Habituation

I have found that developing habits here is imperative for me when it comes to settling into Edéa, and I have started to develop them in many aspects of my life from fitness, to food, to taking the motorcycle on my own (almost) every morning. For example, when I first came here I was worried about where I was going to do my exercise. I even brought my tennis racket hoping that I could use it. I was told there were tennis courts, which there are, but there is a lack of people who actually use them. Not to mention the heat would make it especially difficult. It may seem contradictory, but not being able to go jogging or play tennis here has actually forced me to adapt and find other ways to get some exercise and I have gotten into a steady habit of stretching and exercising for a half hour each morning and night and getting off the motorcycle early to walk the rest of the way to the office. The days here are also very consistent because I am so close to the equator and I think this makes getting into daily habits easier; the sun rises at 6am and sets at 6pm everyday, so I can wake up with the sun at the same time each day without much difficulty. This morning, for example, I got up about 6am, stretched, had some tea and read, and then had breakfast and got ready for work. Those of you who know me know that I am a “night owl” and I always have been, meaning that I like to wake up late and usually I have more energy in the evening. That was changing for me during the summer, and this change has accelerated since coming here; it seems that the more regular my routine becomes, the easier it is for me to keep up good habits. Roland can vouch for this because when we FaceTime (in the evening for me, and the middle of the day for him), I start to get dead tired around 11pm and will just be nodding along when it hits that point. As for my “food habits”, the food goes bad a lot more quickly here so I get food to last for about 2-3 days each time I go to the market. It’s just easier to always have certain foods for each meal (except for dinner which I switch up between pasta and rice because I’m super creative), so I end up buying the same thing every time I go to the market with specific portions in mind. Having these portions in mind has also forced me to eat less because I don’t always have the option to just grab a half baguette for a snack when I need to save that for the next day. I actually get pretty protective over my baguette portions. I even had a dream last night where my little sister (Robin) ate both of my baguette portions for the next two days and I was pretty pissed. She has yet to apologize. I might have to adjust again pretty soon though because at the end of the first week of February I am getting a new housemate! The house that I am living in has two bedrooms, and I have actually been using what will be her room as my exercise room so I guess I will have to give that up. But I am excited to have another women in the house who is my age, and who I can practice my French with all the time.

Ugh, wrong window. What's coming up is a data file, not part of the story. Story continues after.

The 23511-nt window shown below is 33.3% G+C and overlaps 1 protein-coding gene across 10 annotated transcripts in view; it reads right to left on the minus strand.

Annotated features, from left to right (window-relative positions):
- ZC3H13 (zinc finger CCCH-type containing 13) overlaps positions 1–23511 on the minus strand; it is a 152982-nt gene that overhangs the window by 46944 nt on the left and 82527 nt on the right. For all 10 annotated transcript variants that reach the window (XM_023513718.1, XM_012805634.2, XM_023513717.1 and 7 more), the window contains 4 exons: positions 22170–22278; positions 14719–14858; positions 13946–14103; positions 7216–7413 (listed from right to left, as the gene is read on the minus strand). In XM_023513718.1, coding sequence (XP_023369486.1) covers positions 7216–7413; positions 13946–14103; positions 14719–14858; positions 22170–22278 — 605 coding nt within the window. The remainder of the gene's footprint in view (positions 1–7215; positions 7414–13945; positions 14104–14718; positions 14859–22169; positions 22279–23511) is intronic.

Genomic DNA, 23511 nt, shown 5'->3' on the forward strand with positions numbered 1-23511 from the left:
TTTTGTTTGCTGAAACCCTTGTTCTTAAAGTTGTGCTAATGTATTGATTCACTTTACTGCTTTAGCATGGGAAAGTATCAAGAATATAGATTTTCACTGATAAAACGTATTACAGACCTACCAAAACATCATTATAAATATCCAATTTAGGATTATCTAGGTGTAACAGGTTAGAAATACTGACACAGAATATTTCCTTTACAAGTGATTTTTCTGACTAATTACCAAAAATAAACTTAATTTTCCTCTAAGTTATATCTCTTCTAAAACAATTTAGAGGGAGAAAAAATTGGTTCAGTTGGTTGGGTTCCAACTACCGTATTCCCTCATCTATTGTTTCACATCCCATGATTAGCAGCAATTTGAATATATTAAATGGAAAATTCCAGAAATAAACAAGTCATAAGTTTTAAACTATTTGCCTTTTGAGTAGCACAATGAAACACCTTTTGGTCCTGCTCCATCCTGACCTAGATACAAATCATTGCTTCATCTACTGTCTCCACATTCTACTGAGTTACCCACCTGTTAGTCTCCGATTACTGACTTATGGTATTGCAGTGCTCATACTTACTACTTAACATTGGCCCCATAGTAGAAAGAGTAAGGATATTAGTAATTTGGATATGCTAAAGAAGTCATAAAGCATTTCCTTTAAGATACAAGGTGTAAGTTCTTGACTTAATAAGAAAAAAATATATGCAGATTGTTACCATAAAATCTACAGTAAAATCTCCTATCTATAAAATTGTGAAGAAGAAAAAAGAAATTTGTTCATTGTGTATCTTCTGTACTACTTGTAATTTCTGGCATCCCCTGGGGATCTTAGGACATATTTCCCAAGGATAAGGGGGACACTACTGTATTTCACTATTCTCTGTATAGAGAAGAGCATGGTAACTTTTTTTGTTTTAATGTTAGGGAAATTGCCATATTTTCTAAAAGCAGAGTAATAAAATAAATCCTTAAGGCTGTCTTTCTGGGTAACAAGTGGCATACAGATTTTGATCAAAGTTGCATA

Another thing some of you might know about me is that every once in a while I am late for stuff. In Canada I was really trying (and I think I was really doing a lot better) at arriving on time or even early, but here in Cameroon being on time is not nearly as important as it is in Canada. Here, it is expected that you come at least a half hour after the time that you said you were going to come. It’s a very relaxed culture. In this way, I think I was built to be a little Cameroonian. It’s nice that if I have a couple extra things to do in the morning, I can spend twenty more minutes getting ready, or I have the option to go to the market before I go to work if I want. But this does mean that when I come back to Canada I might be reverted to my previous late-self for a little while, sorry in advance! (Sorry…wow, I’m so Canadian still, eh?)